USA blocks Qantas/american Airlines expanded alliance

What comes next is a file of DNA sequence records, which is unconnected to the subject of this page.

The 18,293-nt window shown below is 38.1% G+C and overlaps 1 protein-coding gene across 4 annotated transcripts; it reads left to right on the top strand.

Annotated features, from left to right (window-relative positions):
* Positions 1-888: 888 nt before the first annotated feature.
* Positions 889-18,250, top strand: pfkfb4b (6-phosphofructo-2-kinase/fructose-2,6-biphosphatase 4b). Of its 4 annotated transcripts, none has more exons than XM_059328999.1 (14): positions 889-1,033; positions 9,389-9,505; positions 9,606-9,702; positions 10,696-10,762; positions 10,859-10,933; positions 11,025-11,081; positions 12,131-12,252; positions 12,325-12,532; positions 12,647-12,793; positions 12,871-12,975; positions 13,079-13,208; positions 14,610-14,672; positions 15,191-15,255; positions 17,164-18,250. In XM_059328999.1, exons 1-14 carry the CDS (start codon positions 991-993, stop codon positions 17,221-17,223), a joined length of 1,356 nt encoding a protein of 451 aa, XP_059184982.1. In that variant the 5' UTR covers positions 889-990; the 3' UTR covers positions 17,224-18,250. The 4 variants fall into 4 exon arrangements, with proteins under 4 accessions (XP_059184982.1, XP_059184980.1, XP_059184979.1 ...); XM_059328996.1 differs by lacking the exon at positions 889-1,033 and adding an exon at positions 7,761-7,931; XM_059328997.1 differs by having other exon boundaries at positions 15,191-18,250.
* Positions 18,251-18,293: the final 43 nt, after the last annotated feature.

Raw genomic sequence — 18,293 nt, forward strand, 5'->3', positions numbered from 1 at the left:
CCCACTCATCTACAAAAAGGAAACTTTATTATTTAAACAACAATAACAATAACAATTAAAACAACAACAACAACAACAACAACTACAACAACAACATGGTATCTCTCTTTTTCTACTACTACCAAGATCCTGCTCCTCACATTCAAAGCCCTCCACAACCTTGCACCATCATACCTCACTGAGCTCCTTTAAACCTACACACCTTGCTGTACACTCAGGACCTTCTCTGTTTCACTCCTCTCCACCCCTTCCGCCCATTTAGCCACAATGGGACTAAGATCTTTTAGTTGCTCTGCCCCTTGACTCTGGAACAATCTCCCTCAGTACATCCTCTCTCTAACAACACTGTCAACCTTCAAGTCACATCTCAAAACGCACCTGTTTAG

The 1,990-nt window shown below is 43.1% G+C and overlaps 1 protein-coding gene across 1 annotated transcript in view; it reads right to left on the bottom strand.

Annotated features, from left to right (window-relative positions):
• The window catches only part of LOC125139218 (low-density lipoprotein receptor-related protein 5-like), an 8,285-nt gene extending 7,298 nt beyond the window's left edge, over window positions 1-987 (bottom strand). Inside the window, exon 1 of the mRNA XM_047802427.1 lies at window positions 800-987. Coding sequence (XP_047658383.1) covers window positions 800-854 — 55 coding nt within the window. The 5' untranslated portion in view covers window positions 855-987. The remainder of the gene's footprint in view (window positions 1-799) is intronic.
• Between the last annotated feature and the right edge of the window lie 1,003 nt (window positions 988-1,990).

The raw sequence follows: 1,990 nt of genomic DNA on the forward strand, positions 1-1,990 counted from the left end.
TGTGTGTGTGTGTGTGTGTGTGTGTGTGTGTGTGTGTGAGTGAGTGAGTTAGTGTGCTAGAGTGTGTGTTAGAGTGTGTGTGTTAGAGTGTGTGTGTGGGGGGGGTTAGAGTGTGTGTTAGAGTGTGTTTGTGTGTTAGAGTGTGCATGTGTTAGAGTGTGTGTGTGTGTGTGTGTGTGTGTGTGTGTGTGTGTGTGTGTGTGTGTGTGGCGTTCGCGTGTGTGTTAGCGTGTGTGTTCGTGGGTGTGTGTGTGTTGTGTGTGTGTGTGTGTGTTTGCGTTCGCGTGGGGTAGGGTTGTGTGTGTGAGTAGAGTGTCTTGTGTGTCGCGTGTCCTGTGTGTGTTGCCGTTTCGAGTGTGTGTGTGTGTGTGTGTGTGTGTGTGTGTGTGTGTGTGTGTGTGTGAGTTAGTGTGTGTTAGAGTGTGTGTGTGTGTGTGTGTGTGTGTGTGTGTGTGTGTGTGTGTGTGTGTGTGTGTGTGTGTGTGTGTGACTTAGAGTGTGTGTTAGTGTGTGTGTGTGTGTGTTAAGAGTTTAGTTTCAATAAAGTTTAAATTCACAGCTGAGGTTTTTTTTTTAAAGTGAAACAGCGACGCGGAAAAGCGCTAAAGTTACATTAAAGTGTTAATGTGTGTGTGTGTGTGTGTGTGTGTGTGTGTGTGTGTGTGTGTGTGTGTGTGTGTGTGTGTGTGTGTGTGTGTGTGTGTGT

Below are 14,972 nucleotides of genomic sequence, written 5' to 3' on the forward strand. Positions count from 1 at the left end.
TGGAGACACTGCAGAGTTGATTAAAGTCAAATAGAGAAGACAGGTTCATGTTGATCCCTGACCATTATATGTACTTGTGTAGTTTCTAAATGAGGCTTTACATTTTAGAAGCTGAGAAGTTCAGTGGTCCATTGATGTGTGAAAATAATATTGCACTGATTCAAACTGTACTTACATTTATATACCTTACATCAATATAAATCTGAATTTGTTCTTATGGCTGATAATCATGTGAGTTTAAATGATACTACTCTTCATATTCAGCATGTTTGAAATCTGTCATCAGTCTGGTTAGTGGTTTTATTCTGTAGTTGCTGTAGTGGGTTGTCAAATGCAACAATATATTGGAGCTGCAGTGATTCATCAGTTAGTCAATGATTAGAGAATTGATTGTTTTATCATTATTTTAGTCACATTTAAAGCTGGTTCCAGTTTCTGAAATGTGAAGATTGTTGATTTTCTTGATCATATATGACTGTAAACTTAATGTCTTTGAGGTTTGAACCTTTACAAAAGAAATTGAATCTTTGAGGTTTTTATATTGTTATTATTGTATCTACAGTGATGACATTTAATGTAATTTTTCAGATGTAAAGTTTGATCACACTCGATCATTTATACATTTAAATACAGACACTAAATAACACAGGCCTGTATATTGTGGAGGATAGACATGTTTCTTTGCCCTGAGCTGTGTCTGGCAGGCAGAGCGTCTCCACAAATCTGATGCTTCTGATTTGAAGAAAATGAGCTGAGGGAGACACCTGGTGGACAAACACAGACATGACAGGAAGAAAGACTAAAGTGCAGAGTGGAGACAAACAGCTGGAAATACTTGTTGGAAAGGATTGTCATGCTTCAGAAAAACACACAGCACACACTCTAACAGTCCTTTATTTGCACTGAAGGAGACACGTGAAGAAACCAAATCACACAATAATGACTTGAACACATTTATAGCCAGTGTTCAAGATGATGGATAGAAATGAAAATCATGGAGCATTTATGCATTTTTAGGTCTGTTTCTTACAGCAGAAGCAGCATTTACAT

Qantas ’ vision to ramp up an alliance with American Airlines is facing a roadblock after the US Department of Transportation (DOT) flagged concerns the joint venture would harm competition on flights between the United States and Australia. As travelbulletin goes to print, Qantas and AA were busy preparing a response to the DOT’S tentative decision to deny the expanded joint business and antitrust immunity (ATI) requested after it said the tighter-knit partnership was “likely to increase the already pronounced market concentration” with the combination having a 60%-plus market share. “By combining the airline with the largest share of traffic in the Us-australasia market with the largest airline in the United States, the proposed alliance would reduce competition and consumer choice,” the US regulator said, noting it had found the Us-australia market was about 16% more expensive than other international markets of similar distance and market density for US point-of-sale passengers. It also said Qantas commands a revenue premium over its rivals, charging an average of US$1,271 on mainland USA to Australia flights, compared to that of United (US$1,087), Delta (US$862) and Virgin Australia (US$824). “We tentatively find that the proposed alliance would substantially reduce or eliminate competition at the network, country-pair, and city-pair levels,” the US transport watchdog concluded.